ASFPM agrees: Some gulf oil spill fines should go to gulf restoration

This story was originally posted on Environmental Defense Fund’s Restoration and Resilience blog.

By Elizabeth Skree, Environmental Defense Fund

The Association of State Floodplain Managers (ASFPM), which has chapters in each of the five Gulf Coast states damaged by the 2010 gulf oil spill, says it would be appropriate if Congress dedicated some  of the spill fines to restore the gulf.

“Recognizing that major funds are needed to support reconstruction of Gulf Coast high hazard areas devastated by the recent oil spill, the Association of State Floodplain Managers views the contribution of at least some portion of the gulf oil spill fines to gulf reconstruction to be appropriate, as the RESTORE Act would do,” said Larry A. Larson, P.E., CFM, executive director of theAssociation of State Floodplain Managers.

The disaster caused oil to wash ashore and destroy vital coastal wetlands. These wetlands act as a natural storm barrier, reducing storm surge and minimizing inland flooding. Without restoration of these gulf wetlands, numerous coastal communities will remain vulnerable to future storms and flooding.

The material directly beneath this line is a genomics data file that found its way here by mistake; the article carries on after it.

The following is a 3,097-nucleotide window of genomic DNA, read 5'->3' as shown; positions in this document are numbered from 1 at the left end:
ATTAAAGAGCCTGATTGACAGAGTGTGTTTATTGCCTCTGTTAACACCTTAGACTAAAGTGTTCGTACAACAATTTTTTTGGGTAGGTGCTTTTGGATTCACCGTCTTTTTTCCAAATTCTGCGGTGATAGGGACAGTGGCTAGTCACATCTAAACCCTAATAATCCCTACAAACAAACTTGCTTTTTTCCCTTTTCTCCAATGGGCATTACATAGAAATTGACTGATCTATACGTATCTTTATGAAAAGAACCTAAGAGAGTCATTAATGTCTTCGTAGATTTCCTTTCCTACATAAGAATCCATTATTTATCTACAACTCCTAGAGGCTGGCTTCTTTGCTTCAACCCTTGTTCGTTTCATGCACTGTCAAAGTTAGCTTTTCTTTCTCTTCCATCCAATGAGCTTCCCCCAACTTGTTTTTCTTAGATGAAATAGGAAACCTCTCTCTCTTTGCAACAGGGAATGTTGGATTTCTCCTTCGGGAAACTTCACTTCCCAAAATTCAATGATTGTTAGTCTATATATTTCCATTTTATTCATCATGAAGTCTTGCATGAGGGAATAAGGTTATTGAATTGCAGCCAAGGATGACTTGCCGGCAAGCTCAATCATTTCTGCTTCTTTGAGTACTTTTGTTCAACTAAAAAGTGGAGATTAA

“Restoration following the ecological disaster offers an opportunity for a more comprehensive, balanced approach to living with the gulf, more creative use of non-structural methods, reevaluation of multiple objectives in management of tributaries and coastal systems and curtailment of development into high risk areas,” concluded Larry. “It is an opportunity for avoidance of destruction of natural systems and for reducing what has been an ever escalating risk to people, property and taxpayer funds.”

Founded in 1977, ASFPM is a national nonprofit organization of professionals involved in floodplain management, flood hazard mitigation, flood preparedness and flood warning and recovery with more than 14,000 members in 33 state chapters.

Its members work to achieve wise use of the nation’s floodplains and related water resources, through comprehensive non-structural and structural floodplain management. Their mission is “to promote education, policies, and activities that mitigate current and future losses, costs, and human suffering caused by flooding, and to protect the natural and beneficial functions of floodplains – all without causing adverse impacts.”

Read more about the Association of State Floodplain Managers by visiting their website

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